It’s a bit of a slow burn to start, but as you’ll find out in this week’s The Walking Dead review, once things get going they really get going. The series has clearly learned from past mistakes when it comes to letting things linger too long in one safe location, and it has wasted no time getting the city of Alexandria from safe haven to near-total destruction. A story of backstabbing and intrigue take center stage as we near the end of The Walking Dead Season 5.
Full spoilers for “Spend” below
The first half of “Spend” feels like something that would have been a full episode or two in years past. There’s a lot of one-on-one talking that serve as half-assed character development that ultimately doesn’t lead anywhere, and a lot of lingering moments that feel more drawn out than they should. I’m definitely glad it was only half the episode this time around, but it doesn’t make it any less boring to sit through.
Essentially, the first 20 minutes or so are spent going through each character that has been a background prop since the main group reached Alexandria. Noah, Gabriel, Abraham, and Eugene all get their moments to shine but we don’t really learn anything new about their standing in the town of Alexandria or as a character in general. Eugene is a cowardly dweeb, Noah can shoot accurately, and Abraham takes charge – nothing that really needs to be re-established. It’s the same type of “character development” that plagued so much of the show’s earlier seasons all tightly packed into the beginning half of one episode. All of this serves a purpose to get the action-packed second half, so in all it almost feels worth it.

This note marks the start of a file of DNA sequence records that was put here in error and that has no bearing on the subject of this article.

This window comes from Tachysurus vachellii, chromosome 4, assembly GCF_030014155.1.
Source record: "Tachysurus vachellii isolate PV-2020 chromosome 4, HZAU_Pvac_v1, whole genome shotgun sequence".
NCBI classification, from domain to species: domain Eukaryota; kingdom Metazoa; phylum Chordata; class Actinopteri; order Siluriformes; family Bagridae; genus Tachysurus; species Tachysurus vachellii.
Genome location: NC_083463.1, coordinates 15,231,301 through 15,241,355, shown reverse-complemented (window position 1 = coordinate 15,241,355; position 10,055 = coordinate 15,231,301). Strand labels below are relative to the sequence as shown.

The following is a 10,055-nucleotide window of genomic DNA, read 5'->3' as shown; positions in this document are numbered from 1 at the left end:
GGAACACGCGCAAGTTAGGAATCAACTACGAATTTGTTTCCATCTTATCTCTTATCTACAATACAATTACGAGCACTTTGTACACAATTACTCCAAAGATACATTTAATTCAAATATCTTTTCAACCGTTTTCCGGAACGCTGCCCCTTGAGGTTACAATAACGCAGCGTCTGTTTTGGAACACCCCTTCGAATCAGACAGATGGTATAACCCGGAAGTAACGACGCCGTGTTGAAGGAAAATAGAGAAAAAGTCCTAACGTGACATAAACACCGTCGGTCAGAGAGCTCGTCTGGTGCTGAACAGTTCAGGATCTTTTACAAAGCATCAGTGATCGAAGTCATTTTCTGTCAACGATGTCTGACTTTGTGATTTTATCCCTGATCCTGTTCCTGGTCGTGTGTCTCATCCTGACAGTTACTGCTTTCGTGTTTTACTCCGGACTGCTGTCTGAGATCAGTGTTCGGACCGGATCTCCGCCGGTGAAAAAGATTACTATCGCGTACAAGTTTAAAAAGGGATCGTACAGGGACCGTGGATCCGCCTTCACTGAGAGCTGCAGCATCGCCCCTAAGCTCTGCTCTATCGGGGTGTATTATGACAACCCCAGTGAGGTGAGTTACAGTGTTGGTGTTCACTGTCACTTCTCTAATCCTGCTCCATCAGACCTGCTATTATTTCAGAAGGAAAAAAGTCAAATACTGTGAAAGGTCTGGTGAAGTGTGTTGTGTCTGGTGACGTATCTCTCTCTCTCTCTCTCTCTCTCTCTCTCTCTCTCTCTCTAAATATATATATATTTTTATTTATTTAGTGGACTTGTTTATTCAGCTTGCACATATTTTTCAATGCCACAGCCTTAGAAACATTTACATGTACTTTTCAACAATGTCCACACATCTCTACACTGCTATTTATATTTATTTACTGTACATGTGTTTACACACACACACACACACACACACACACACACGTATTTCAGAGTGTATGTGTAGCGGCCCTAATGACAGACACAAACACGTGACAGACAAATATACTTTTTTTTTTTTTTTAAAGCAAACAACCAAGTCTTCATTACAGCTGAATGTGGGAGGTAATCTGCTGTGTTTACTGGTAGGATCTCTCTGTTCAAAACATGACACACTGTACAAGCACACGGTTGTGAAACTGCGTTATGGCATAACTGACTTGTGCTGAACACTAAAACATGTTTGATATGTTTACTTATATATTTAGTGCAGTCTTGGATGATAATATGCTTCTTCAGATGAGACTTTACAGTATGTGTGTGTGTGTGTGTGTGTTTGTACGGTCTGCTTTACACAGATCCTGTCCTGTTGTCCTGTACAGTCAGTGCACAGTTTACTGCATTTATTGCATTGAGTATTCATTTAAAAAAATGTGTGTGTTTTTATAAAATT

The scouting group consisting of Glenn, Noah, Tara, Aiden, and Nicholas all head out to a warehouse to find batteries of some sort for Alexandria’s power grid. Despite his pleading, Eugene is also tasked to come along to help track down the part they need. At first, exploring around the warehouse, and even the brief zombie encounters that ensue, are typical The Walking Dead fare. Walkers come out of nowhere, conveniently don’t bite characters when they are in perfect range, and so on. In particular, when Aiden shoots the grenade-toting walker that explodes and gets pinned to a wall, no walkers seem to notice or care that fresh meat is just waiting to be grubbed on. It has been established before that they will go for whatever is closer, and they can sense when something is alive versus when it’s dead. So why they all skipped over Aiden to follow the main group is still a mystery, but they also gave up on the humans altogether when a flare was shot so who knows. The attention span of a walker seems to be predicated completely on whatever is more convenient for the situation.
Once we get past that and an escape is order, things get interesting. It’s been a long while since The Walking Dead felt like it was testing just how far it can push the gore in its television format, but this episode certainly does. It features not one, but two victims being ripped apart piece by piece (albeit by walkers with insane tensile strength, but that’s another conversation entirely). This isn’t a situation where a walker rubs up against an actor and thin red paint is sprayed everywhere, the makeup effects are pretty great even upon close examination, and each death is just brutal. Even the way Aiden’s death is shot is brilliant because it keeps everything close and confusing so even as a viewer you don’t really know just how close the walkers are until Noah swoops in at the last second to pull Glenn away before the Aiden-kebab is devoured by a group of hungry walkers.